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How To Find A Town Hall Meeting & Hold Your Representatives Accountable

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On Thursday, the House of Representatives met and voted to repeal and replace Obamacare with the American Health Care Act. On Friday, those representatives broke for a week long congressional recess. With this recess, members of Congress can return home to their constituents, but they won't greeted with open arms. As representatives return to their home states, some will want to hear from the people they're representing, which is why it is important to know how to find a town hall meeting, in order to hold your representatives accountable for the mess they've made.

The impacts of passing the AHCA, with the support of President Donald Trump, are enormous. And now the bill will go to Senate where it is one step closer to becoming a law. The AHCA makes dramatic changes to Medicaid, charges policy holders more based on their age, and allows states to essentially do what they want with Obamacare. This allows for states to eliminate required coverages where they see fit, according to NPR, and charge more to those who have pre-existing conditions. Don't get me started on those pre-existing conditions. Essentially, the AHCA will have a huge (and negative) impact on a lot of people, even those who support the bill. Now is the time to let your representative know, during their weeklong recess, how disappointed you are and how the bill will affect you.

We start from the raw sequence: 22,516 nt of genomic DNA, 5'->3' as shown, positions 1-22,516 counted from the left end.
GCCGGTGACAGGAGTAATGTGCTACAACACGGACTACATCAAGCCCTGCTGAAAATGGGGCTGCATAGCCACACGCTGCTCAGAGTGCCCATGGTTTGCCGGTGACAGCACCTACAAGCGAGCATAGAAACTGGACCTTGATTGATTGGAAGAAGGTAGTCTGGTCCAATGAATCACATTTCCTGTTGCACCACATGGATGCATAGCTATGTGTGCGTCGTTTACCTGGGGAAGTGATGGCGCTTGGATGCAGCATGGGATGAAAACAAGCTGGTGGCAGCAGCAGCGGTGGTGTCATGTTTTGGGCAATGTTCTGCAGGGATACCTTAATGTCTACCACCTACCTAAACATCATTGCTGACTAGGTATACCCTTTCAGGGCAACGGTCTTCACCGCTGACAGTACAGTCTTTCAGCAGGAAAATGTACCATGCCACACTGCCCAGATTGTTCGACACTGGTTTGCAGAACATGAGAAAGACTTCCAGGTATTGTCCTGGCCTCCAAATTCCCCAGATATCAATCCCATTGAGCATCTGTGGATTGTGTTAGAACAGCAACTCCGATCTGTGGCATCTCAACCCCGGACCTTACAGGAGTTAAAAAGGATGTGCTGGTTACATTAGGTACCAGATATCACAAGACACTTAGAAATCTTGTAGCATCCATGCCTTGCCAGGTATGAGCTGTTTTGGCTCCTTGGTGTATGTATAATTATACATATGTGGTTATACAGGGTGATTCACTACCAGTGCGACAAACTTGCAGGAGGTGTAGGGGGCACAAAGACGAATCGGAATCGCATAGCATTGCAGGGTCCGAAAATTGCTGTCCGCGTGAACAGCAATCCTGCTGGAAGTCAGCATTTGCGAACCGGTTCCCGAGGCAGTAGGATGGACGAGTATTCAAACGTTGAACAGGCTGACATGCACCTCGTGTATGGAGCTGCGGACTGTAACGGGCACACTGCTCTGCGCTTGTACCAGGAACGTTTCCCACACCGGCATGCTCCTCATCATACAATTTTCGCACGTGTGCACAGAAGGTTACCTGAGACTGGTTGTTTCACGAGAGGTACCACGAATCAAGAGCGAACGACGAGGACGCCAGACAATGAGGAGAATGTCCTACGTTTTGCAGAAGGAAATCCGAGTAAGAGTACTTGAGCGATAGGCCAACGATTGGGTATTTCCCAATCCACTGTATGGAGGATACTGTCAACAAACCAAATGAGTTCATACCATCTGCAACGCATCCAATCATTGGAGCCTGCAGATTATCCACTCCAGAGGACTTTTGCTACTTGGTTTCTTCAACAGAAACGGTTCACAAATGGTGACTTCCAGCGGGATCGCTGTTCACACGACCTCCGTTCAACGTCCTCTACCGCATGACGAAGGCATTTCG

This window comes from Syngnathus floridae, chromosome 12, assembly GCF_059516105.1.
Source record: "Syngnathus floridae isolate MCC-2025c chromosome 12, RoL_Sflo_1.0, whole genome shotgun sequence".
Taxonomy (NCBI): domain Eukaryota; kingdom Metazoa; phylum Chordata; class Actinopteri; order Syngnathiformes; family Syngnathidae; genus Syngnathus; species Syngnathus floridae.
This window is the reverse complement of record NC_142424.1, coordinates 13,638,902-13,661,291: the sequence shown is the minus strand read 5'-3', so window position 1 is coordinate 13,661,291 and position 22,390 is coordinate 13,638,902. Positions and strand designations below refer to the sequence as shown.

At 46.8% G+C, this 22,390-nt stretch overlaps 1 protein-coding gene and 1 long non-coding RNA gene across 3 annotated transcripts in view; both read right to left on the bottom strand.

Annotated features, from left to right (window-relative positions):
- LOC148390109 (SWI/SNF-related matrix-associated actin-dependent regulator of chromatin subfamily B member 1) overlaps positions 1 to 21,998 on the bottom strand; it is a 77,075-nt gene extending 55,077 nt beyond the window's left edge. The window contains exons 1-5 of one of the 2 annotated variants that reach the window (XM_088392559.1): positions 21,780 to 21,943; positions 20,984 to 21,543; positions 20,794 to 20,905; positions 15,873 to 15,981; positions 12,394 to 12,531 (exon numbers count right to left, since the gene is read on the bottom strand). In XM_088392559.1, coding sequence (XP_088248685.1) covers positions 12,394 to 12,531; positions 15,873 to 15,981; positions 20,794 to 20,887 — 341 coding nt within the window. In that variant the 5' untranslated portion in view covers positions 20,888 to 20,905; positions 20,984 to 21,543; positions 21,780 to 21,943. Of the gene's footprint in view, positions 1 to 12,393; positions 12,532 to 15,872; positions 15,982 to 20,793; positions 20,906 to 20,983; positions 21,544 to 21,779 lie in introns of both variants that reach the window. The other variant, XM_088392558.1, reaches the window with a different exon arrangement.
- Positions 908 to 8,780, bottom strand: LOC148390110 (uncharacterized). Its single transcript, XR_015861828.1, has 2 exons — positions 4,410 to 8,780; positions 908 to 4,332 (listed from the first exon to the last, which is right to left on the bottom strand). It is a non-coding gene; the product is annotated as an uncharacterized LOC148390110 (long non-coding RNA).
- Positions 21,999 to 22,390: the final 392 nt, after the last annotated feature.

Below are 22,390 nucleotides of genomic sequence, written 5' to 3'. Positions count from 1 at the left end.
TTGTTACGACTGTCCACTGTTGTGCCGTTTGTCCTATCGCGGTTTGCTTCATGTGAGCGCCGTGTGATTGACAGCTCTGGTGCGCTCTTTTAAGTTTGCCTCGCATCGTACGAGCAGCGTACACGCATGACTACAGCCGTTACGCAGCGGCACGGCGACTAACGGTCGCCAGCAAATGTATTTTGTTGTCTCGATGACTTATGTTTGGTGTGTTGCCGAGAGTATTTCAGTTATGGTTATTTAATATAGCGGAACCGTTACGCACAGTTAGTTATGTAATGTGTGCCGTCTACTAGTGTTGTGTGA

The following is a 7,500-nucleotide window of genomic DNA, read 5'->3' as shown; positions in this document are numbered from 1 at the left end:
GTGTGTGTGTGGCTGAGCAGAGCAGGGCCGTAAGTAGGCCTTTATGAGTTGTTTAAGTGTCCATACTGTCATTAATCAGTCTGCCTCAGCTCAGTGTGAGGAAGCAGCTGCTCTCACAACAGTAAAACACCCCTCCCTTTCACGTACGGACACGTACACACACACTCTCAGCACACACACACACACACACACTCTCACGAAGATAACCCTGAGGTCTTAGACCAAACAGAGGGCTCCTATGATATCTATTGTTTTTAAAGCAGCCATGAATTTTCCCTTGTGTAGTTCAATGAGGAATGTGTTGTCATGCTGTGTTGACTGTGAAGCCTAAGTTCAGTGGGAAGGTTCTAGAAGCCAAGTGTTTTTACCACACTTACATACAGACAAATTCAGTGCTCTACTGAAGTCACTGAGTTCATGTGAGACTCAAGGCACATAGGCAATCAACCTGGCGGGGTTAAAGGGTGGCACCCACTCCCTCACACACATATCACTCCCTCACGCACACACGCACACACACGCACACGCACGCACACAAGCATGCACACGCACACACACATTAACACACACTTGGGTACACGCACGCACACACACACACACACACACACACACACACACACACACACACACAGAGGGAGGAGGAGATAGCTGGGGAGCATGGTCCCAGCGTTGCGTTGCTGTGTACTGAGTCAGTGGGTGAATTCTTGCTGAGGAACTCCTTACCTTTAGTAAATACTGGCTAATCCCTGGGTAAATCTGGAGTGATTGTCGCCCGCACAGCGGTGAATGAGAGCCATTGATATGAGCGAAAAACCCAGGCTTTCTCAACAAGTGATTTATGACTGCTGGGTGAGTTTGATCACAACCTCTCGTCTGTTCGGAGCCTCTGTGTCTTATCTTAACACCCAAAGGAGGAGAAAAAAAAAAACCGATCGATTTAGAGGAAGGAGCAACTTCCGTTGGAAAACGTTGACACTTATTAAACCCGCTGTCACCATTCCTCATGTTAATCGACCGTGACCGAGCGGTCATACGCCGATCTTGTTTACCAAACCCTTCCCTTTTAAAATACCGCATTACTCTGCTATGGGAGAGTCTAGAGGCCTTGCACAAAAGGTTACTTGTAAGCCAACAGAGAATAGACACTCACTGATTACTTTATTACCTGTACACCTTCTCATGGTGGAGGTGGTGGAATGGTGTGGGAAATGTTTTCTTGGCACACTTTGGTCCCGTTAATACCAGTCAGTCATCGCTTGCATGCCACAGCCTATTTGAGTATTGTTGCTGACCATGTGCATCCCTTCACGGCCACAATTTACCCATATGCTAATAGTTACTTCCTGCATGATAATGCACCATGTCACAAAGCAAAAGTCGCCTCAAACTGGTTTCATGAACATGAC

Town Hall Project makes it easy to find if your representative (or a representative in your state) is holding a town hall meeting. Simply type in your zip code into the website and it will give you all of the information about the town hall meeting closest to you. Journalist Marisa Kabas has also compiled a spreadsheet of every house member that voted "yes" on the AHCA and whether or not they're having a town hall meeting. If your representative isn't holding a meeting, it is encouraged that you call their office and let them know how you feel about their vote.

Town hall meetings are one of the only key ways politicians can interact directly with voters and answer questions. Representatives need their constituents to vote on them as much as we need them to represent us in Congress. Without us, they wouldn't have the power to vote on things like the AHCA.

Town hall meetings in February, while the first draft of the AHCA was circulating didn't go the way representatives had planned. Massive amounts of people turned out to these meetings to let their representatives know how they would effect them. That draft did not get a vote — and now hopefully, those same representatives will be able to hear and understand the massive impact of their actions.

If the AHCA will impact your life or the life of anyone else you may know, now is the time to track down your representative and let them know how you feel.